"Excuse me, is anyone sitting here?" A young black woman was standing opposite him. From her shoulder bag, ethnic skirt and Doc Maarten boots, he guessed she might have been a student.

"No." He folded the paper. "No, I was just off, anyway."

She put her plastic cup down on the table and got a Tupperware tub and a teaspoon out of her bag. Walton looked at his watch. Five minutes to go; he stood up, hesitating. He dearly wanted to talk to this interloper. To warn her against so much that he had taken for granted when he had been a young Law student, in those far off days of the seventies. "Forgive me," he waited while she spooned something vegetarian into her mouth. "You're not studying Law, are you?"

She smiled a big easy smile and shook her head, hurrying to swallow her food. "Who me, no way!" she grinned, "History. Lawyers and politicians are all the same. No integrity, man."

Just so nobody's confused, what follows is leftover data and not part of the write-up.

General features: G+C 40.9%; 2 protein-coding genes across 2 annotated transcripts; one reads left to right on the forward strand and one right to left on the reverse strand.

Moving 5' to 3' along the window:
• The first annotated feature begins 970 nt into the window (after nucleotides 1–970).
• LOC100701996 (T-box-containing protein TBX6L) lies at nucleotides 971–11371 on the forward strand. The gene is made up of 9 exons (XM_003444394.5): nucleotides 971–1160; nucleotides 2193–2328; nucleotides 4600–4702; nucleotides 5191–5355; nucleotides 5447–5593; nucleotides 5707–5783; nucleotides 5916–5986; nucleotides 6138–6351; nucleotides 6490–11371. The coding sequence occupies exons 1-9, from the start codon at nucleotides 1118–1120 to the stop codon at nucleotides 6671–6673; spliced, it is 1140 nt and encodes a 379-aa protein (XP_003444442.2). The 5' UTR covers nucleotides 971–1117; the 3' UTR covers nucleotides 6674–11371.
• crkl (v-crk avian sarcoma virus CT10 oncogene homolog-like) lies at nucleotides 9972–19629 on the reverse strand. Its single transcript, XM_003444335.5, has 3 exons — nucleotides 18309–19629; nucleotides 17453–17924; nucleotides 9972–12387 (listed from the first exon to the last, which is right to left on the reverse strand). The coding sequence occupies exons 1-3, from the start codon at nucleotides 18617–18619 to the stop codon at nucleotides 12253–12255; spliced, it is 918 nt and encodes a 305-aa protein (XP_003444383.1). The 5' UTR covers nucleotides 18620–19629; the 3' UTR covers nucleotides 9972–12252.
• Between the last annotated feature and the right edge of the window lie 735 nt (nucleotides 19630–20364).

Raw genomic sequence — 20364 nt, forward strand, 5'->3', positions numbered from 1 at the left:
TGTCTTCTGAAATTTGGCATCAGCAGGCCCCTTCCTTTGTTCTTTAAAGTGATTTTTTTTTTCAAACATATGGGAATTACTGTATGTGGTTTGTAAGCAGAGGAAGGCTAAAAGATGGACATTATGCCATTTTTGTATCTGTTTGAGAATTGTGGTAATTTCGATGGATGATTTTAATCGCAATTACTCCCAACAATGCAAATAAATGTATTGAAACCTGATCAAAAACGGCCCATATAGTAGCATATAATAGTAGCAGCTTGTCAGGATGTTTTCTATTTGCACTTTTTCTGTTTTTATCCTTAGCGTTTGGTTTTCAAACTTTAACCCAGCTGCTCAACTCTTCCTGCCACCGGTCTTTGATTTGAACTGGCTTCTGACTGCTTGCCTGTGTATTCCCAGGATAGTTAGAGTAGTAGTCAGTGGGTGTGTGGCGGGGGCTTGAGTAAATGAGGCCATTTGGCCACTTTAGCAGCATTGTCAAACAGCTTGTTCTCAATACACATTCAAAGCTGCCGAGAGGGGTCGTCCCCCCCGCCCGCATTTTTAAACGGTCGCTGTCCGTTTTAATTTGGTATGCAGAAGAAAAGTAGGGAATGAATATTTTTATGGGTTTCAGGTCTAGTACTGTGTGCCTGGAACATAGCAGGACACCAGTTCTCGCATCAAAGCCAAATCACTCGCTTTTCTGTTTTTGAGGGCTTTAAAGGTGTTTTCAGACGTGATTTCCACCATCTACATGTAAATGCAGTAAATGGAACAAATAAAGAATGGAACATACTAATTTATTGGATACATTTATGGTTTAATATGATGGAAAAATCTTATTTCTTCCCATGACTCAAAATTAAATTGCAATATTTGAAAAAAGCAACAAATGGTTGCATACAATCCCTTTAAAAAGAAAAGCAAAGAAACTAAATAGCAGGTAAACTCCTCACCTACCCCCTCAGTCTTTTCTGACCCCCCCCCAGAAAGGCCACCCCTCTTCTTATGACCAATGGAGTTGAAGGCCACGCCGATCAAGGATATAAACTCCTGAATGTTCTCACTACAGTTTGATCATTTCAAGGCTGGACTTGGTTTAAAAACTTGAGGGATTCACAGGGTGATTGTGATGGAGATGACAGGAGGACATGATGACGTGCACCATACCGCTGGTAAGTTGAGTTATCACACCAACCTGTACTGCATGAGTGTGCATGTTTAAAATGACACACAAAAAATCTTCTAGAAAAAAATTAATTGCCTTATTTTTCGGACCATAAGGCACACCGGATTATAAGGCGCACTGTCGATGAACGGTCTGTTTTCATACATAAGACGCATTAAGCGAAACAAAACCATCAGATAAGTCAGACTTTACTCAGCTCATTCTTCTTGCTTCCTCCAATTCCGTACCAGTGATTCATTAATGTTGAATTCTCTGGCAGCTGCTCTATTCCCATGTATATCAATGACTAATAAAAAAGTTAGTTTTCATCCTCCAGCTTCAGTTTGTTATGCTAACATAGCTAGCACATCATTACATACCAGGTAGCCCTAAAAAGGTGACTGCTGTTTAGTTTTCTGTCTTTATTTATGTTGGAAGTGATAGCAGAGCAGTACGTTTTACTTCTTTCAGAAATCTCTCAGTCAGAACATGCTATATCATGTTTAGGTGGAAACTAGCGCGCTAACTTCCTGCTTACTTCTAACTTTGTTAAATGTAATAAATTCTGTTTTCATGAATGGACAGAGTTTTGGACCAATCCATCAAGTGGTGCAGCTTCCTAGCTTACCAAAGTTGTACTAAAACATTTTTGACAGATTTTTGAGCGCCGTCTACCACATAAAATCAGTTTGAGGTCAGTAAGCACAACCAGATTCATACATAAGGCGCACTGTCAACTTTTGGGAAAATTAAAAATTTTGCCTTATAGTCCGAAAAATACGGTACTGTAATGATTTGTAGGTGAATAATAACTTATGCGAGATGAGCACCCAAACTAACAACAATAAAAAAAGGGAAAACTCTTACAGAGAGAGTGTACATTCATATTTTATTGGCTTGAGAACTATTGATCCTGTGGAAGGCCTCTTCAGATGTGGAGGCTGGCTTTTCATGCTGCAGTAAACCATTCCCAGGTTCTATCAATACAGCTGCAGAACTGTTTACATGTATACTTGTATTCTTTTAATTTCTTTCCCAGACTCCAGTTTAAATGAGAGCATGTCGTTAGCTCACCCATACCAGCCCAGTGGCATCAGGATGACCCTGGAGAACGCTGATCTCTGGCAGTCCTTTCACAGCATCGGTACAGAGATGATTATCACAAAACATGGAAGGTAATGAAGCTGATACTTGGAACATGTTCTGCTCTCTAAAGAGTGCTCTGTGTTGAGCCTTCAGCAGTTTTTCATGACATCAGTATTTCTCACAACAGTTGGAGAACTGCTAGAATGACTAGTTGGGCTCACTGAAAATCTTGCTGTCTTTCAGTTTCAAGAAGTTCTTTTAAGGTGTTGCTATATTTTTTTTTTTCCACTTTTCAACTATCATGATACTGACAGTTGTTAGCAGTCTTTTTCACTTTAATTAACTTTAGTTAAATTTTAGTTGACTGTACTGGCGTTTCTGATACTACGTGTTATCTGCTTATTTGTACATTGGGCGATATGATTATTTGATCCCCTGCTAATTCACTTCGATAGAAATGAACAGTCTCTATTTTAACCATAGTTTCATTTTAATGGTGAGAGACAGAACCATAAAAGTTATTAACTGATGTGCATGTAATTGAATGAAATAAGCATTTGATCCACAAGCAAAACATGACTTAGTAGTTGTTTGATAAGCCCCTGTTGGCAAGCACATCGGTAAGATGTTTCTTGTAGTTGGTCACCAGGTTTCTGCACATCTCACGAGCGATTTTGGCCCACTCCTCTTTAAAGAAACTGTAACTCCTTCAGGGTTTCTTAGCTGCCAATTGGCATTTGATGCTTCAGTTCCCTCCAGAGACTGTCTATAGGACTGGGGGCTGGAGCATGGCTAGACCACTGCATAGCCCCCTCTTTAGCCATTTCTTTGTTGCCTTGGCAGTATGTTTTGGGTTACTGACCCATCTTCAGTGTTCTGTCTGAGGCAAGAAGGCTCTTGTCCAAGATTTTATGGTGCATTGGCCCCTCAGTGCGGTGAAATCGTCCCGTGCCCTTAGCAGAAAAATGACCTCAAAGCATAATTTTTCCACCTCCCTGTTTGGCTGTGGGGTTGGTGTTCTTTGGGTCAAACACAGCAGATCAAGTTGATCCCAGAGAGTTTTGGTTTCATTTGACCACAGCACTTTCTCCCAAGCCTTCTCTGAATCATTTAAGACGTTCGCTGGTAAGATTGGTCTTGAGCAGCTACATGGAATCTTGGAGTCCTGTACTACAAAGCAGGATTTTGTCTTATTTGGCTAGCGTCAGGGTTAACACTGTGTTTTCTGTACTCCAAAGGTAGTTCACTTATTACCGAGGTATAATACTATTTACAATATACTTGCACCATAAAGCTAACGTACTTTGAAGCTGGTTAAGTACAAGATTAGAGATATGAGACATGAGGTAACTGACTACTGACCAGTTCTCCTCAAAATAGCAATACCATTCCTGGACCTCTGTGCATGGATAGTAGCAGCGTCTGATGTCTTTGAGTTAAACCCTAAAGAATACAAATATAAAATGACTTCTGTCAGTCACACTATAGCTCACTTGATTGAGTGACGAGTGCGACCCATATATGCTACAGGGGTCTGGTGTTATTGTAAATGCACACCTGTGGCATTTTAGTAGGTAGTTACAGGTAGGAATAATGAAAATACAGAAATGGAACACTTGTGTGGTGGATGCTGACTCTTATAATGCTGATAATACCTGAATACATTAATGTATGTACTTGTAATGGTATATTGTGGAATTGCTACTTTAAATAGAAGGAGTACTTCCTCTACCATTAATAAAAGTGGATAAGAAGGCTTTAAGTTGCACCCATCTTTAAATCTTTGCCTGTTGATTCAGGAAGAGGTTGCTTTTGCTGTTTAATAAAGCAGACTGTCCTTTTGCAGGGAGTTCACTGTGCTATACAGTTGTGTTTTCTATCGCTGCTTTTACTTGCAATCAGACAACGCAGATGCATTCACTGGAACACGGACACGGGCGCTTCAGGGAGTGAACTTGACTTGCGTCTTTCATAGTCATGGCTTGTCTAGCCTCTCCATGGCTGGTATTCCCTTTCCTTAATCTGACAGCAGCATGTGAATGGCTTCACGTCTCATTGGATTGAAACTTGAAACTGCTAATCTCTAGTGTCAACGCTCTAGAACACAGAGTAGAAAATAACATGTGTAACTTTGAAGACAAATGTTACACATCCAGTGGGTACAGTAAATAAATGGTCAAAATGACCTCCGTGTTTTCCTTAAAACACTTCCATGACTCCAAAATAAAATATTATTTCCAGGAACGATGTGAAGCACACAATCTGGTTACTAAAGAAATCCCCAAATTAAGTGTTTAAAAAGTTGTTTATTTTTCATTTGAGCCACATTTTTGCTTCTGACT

"Oh," was all he could come up with in reply to the youngster's perspicacity. No need to enlighten this student. "Well I must be off. Good luck with your studies." She waved her teaspoon at him, nodding her head vigorously up and down, unable to speak through another mouthful of breakfast.

The London train, when it came was too full for privacy. Walton sat at a window seat, ignoring his neighbour, staring out at Birmingham as it unrolled past his window. He watched the electrification cables as they swooped from one overhead gantry to the next. What was the significance, he asked himself, of a life size black metal cut-out horse, galloping at the side of the track?


Chapter 3